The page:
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  • In contrast DGAT does not interact with mitochondria


    In contrast, DGAT1 does not interact with mitochondria and LDs but can form dimers and tetramers [76]. It has been reported that the hydrophilic N-terminal region of DGAT1, which is not required for acyltransferase activity, has the roles in regulating enzyme activity and the formation of dimers and tetramers [76]. Various lines of evidence have shown that acyl-CoAs bind to the N-terminal region of DGAT1 and modulate its enzyme activity with positive cooperativity as a function of acyl-CoA concentration, suggesting DGAT1 may be regulated through allosteric interaction [87,110,111]. This is consistent with the fact that DGAT1 self-associates to form a quaternary structure, and most allosteric enzymes exhibit quaternary structure.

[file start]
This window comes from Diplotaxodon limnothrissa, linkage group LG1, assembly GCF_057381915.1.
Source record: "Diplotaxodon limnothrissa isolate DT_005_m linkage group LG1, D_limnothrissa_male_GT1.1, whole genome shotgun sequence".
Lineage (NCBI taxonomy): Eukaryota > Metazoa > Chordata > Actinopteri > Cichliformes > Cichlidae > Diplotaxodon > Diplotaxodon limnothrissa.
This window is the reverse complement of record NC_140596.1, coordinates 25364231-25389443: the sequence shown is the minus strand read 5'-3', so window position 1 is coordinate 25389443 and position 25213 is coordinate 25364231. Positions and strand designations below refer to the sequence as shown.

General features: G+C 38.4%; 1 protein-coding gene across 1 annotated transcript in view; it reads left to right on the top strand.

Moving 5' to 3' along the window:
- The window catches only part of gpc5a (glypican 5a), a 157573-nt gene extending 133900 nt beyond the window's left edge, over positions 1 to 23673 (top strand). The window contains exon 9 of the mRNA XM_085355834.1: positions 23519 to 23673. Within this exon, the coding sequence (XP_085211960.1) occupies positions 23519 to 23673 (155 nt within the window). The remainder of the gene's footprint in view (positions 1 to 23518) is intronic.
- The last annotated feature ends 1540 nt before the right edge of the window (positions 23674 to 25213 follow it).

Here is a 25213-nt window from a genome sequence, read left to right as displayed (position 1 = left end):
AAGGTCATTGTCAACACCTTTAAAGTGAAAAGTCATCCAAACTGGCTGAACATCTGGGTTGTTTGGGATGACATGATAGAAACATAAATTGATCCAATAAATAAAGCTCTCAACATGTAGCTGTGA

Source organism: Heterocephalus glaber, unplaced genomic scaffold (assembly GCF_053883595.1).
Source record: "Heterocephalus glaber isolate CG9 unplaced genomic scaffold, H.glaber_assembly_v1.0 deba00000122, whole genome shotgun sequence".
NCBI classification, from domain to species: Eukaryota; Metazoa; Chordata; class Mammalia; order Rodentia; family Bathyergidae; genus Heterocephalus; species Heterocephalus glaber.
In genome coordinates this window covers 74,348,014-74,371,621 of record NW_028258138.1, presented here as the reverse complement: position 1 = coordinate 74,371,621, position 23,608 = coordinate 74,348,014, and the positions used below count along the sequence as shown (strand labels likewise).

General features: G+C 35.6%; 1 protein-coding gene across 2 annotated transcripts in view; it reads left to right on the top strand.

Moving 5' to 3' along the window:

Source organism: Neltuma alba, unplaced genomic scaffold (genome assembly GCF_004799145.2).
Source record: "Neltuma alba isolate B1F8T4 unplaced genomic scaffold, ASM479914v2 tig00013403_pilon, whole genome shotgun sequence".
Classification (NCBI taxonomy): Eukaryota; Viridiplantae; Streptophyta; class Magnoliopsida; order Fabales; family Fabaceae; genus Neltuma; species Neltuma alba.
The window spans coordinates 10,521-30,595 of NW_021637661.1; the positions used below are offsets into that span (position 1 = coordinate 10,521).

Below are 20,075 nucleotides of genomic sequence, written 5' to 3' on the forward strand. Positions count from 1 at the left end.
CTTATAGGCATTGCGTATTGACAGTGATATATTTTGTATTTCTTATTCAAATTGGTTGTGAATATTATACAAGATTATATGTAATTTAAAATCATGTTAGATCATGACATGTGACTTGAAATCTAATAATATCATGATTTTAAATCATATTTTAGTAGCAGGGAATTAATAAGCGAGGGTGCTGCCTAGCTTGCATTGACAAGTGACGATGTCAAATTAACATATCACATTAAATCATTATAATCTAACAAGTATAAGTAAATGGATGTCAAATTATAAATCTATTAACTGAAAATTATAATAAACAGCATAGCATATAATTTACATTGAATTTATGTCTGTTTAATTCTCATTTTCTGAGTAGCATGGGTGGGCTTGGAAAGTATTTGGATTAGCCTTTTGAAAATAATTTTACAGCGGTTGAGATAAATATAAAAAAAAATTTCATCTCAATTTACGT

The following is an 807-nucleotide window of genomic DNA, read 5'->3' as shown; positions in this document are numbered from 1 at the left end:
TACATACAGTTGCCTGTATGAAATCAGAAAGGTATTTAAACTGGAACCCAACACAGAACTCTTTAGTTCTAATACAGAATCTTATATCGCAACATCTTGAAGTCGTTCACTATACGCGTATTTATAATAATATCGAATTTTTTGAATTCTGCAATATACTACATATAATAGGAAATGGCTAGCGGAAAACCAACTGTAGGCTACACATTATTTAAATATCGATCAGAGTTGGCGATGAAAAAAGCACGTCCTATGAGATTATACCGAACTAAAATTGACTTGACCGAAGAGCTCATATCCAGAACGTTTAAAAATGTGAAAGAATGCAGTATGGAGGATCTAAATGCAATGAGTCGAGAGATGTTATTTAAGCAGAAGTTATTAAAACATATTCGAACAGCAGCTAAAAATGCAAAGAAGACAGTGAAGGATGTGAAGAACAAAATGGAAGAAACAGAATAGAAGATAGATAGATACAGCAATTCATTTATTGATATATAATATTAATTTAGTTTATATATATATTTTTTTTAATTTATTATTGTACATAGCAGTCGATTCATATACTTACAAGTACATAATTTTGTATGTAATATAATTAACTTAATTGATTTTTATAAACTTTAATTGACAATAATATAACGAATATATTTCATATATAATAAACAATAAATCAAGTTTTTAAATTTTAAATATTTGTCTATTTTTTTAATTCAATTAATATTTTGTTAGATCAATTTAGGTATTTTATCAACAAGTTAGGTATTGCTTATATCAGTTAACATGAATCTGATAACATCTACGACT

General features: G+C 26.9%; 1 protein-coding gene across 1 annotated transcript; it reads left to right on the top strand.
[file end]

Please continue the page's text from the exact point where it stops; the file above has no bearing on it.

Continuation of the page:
Source of fatty acids Complementing the localization studies, experiments with gene knockout mice and labelled substrates have provided further evidence of source-dependent preferential use of FA by the two DGAT isotypes. Liver-specific Dgat1 knockout mice are resistant to hepatic steatosis induced by high fat diet and prolonged fasting; both events are characterized by delivery of exogenous FA to the liver [112]. The exogenous FA could originate in the diet or in the adipose tissue and be transported into the evofosfamide sale via lipoprotein remnants and albumin (Fig. 1). However, DGAT1 inhibition does not protect against hepatic steatosis caused by lipodystrophy and liver X receptor activation, which together increase de novo lipogenesis in the liver [112]. Further investigations using HepG2 cells, a human hepatoma cell line, and radiolabelled substrates have confirmed that DGAT1 preferentially acylates exogenous FA, whereas DGAT2 uses de novo synthesized FA [113]. Homozygous Dgat2 deficient mice die soon after birth and do not contain fat deposits in liver or other tissues [114], suggesting that DGAT2 plays a fundamental role in fat synthesis in mammals. Wurie et al. [113] reported that inhibition of DGAT2 in HepG2 cells has a minor effect on the incorporation of exogenous 14C-oleate into TAG but is rate-limiting for the incorporation of both 3H-glycerol and endogenous FA derived from 14C-acetate, indicating DGAT2 predominantly uses endogenously synthesized FA as substrate. Choi et al. [115] have also shown marked reduction in hepatic TAG when rats fed on a high-fat hepatic steatosis-inducing diet were treated with antisense oligonucleotides to block Dgat2 expression. Blocking Dgat1 expression did not protect the rats against hepatic steatosis on a high-fat diet [115]. These findings seem to suggest that DGAT1 preferentially esterifies exogenous FA whereas DGAT2 has a specific role in incorporating de novo synthesized FA to form TAG. However, Li et al. [116] report that incorporation of FA formed from 3H-acetate into TAG synthesized by primary mouse hepatocytes is not affected by the inhibition of either DGAT1 or DGAT2 alone, and incorporation of 13H-oleate is only ‘slightly’ less in DGAT2-inhibited cells. Inhibition of both DGATs of the mouse hepatocytes on the other hand led to a ‘dramatic’ reduction in TAG synthesis, irrespective of whether FA was endogenously synthesized or supplied exogenously. This led Li et al. [116] to hypothesize that DGAT1 and DGAT2 can compensate for each other to synthesize TAG in mouse hepatocytes. This hypothesis correlates with the phenotype of Dgat1 knockout mice that these mice show normal fat absorption [112], possibly due to expression of DGAT2 in the small intestine [117] that can form TAG from dietary fat. However it is not congruent with the phenomenon of Dgat2 knockout mice that these mice die soon after birth and do not contain fat deposits in their liver or other tissues [114], indicating DGAT1 cannot efficiently esterify endogenously formed FAs. The latter disagreement could be due to the fact that the HepG2 cells incubations by Li et al. [116] were performed over prolonged time (4 h), during which the turnover of TAG might have been substantial and the differentiation between de novo and preformed FAs may have been lost due to rapid lipolysis/re-esterification. When HepG2 cells were incubated with 13C-D5-glycerol or 13C18-oleic acid and the TAG was measured acutely (0.5–2 h), selective DGAT1 and DGAT2 inhibitors demonstrated that 13C-D5-glycerol-incorporated TAG synthesis was mediated by DGAT2, not DGAT1. Conversely, 13C18-oleoyl-incorporated TG synthesis was predominantly mediated evofosfamide sale by DGAT1 [118]. Together, this evidence suggests that DGAT2 performs both functions in esterifying endogenous and exogenous FAs, whereas DGAT1 seems to esterify only pre-formed FAs to synthesize TAG.